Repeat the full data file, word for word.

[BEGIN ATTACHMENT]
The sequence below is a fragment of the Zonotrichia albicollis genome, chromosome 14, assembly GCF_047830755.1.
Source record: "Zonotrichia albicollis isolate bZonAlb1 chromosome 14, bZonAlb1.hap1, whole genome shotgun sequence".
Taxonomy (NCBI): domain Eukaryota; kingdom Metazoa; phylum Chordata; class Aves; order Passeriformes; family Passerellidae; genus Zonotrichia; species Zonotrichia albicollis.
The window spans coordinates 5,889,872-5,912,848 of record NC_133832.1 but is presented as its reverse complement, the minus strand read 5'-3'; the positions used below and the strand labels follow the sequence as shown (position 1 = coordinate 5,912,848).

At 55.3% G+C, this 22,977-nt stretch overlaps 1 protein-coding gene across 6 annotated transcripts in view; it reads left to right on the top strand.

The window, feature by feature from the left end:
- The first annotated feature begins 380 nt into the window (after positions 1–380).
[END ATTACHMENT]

The sequence below is a fragment of the Zonotrichia albicollis genome, chromosome 14, assembly GCF_047830755.1.
Source record: "Zonotrichia albicollis isolate bZonAlb1 chromosome 14, bZonAlb1.hap1, whole genome shotgun sequence".
Taxonomy (NCBI): domain Eukaryota; kingdom Metazoa; phylum Chordata; class Aves; order Passeriformes; family Passerellidae; genus Zonotrichia; species Zonotrichia albicollis.
The window spans coordinates 5,889,872-5,912,848 of record NC_133832.1 but is presented as its reverse complement, the minus strand read 5'-3'; the positions used below and the strand labels follow the sequence as shown (position 1 = coordinate 5,912,848).

At 55.3% G+C, this 22,977-nt stretch overlaps 1 protein-coding gene across 6 annotated transcripts in view; it reads left to right on the top strand.

The window, feature by feature from the left end:
- The first annotated feature begins 380 nt into the window (after positions 1–380).